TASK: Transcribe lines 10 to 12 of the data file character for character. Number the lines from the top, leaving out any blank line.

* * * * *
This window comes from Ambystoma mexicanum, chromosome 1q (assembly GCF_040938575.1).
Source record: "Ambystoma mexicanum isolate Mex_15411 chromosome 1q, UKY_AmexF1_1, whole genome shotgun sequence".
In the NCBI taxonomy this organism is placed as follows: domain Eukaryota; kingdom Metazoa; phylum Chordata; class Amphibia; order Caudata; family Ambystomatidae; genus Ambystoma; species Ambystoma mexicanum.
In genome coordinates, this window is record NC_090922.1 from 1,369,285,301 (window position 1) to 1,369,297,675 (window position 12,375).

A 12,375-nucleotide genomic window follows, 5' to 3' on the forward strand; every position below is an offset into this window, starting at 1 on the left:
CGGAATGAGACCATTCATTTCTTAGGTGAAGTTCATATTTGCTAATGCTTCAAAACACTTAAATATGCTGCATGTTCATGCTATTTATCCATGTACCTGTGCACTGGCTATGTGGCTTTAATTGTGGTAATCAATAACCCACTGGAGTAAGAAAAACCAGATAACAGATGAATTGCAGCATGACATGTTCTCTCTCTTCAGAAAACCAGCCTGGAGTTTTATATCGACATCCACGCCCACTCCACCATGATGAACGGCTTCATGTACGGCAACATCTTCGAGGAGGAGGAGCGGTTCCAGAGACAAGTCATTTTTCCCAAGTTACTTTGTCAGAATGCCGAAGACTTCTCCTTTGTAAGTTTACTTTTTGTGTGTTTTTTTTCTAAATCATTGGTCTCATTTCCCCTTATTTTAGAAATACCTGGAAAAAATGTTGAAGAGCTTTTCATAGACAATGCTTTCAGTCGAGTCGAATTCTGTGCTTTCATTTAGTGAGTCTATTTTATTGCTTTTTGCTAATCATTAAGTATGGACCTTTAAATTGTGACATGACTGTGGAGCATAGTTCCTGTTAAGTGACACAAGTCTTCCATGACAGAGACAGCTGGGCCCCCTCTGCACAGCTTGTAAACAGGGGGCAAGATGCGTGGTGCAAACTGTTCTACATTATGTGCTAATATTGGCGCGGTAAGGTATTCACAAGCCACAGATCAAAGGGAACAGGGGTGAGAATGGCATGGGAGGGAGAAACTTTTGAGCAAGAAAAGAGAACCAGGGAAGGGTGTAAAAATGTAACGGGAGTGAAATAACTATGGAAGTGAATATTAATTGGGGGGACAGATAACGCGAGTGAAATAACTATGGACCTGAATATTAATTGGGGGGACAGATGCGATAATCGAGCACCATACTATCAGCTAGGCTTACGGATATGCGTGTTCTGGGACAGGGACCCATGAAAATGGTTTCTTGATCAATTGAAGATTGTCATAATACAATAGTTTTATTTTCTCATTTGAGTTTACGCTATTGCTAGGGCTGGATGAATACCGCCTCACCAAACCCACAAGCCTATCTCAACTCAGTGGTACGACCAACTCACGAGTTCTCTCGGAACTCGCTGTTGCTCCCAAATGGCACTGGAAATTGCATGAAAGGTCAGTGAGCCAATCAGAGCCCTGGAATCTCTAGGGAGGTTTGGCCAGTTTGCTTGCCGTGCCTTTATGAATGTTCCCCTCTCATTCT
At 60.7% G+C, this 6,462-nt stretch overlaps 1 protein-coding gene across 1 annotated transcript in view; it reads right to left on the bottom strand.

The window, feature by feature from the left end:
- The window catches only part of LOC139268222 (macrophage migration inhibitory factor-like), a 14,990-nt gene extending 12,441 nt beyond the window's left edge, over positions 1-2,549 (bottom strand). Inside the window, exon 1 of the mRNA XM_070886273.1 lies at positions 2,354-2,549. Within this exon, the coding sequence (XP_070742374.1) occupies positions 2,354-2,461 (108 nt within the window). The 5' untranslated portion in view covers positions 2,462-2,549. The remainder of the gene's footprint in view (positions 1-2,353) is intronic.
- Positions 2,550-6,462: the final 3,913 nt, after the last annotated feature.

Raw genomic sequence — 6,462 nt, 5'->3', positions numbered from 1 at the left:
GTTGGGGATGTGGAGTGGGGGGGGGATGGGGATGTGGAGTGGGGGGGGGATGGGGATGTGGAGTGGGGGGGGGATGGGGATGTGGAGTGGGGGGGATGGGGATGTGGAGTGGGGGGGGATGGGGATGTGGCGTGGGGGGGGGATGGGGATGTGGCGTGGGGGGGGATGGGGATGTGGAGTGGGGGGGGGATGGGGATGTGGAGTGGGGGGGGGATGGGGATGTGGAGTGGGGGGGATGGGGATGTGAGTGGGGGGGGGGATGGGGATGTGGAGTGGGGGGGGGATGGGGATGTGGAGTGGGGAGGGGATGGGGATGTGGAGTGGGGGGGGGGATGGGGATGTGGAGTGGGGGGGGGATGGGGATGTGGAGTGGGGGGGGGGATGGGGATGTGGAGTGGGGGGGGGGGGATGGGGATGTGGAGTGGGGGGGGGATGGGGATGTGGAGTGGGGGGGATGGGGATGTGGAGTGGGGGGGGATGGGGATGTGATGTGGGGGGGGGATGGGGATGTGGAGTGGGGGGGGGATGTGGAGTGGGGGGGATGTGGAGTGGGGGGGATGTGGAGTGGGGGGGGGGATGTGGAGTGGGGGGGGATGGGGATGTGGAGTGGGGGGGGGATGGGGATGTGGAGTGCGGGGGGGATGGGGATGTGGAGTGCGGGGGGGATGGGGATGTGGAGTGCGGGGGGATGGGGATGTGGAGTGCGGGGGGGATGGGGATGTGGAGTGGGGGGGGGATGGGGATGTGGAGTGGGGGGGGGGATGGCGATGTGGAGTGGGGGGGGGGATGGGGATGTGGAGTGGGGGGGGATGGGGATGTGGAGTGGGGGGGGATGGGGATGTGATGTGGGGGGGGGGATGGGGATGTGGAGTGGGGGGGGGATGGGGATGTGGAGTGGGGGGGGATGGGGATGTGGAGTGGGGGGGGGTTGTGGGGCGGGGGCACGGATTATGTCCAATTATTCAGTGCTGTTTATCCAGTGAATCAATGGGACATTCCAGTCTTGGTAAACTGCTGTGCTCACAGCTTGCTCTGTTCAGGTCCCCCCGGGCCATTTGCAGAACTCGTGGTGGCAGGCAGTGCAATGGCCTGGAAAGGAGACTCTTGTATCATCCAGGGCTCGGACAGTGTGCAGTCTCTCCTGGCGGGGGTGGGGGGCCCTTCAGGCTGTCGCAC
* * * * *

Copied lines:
- Positions 2,550-6,462: the final 3,913 nt, after the last annotated feature.

Raw genomic sequence — 6,462 nt, 5'->3', positions numbered from 1 at the left:
GTTGGGGATGTGGAGTGGGGGGGGGATGGGGATGTGGAGTGGGGGGGGGATGGGGATGTGGAGTGGGGGGGGGATGGGGATGTGGAGTGGGGGGGATGGGGATGTGGAGTGGGGGGGGATGGGGATGTGGCGTGGGGGGGGGATGGGGATGTGGCGTGGGGGGGGATGGGGATGTGGAGTGGGGGGGGGATGGGGATGTGGAGTGGGGGGGGGATGGGGATGTGGAGTGGGGGGGATGGGGATGTGAGTGGGGGGGGGGATGGGGATGTGGAGTGGGGGGGGGATGGGGATGTGGAGTGGGGAGGGGATGGGGATGTGGAGTGGGGGGGGGGATGGGGATGTGGAGTGGGGGGGGGATGGGGATGTGGAGTGGGGGGGGGGATGGGGATGTGGAGTGGGGGGGGGGGGATGGGGATGTGGAGTGGGGGGGGGATGGGGATGTGGAGTGGGGGGGATGGGGATGTGGAGTGGGGGGGGATGGGGATGTGATGTGGGGGGGGGATGGGGATGTGGAGTGGGGGGGGGATGTGGAGTGGGGGGGATGTGGAGTGGGGGGGATGTGGAGTGGGGGGGGGGATGTGGAGTGGGGGGGGATGGGGATGTGGAGTGGGGGGGGGATGGGGATGTGGAGTGCGGGGGGGATGGGGATGTGGAGTGCGGGGGGGATGGGGATGTGGAGTGCGGGGGGATGGGGATGTGGAGTGCGGGGGGGATGGGGATGTGGAGTGGGGGGGGGATGGGGATGTGGAGTGGGGGGGGGGATGGCGATGTGGAGTGGGGGGGGGGATGGGGATGTGGAGTGGGGGGGGATGGGGATGTGGAGTGGGGGGGGATGGGGATGTGATGTGGGGGGGGGGATGGGGATGTGGAGTGGGGGGGGGATGGGGATGTGGAGTGGGGGGGGATGGGGATGTGGAGTGGGGGGGGGTTGTGGGGCGGGGGCACGGATTATGTCCAATTATTCAGTGCTGTTTATCCAGTGAATCAATGGGACATTCCAGTCTTGGTAAACTGCTGTGCTCACAGCTTGCTCTGTTCAGGTCCCCCCGGGCCATTTGCAGAACTCGTGGTGGCAGGCAGTGCAATGGCCTGGAAAGGAGACTCTTGTATCATCCAGGGCTCGGACAGTGTGCAGTCTCTCCTGGCGGGGGTGGGGGGCCCTTCAGGCTGTCGCAC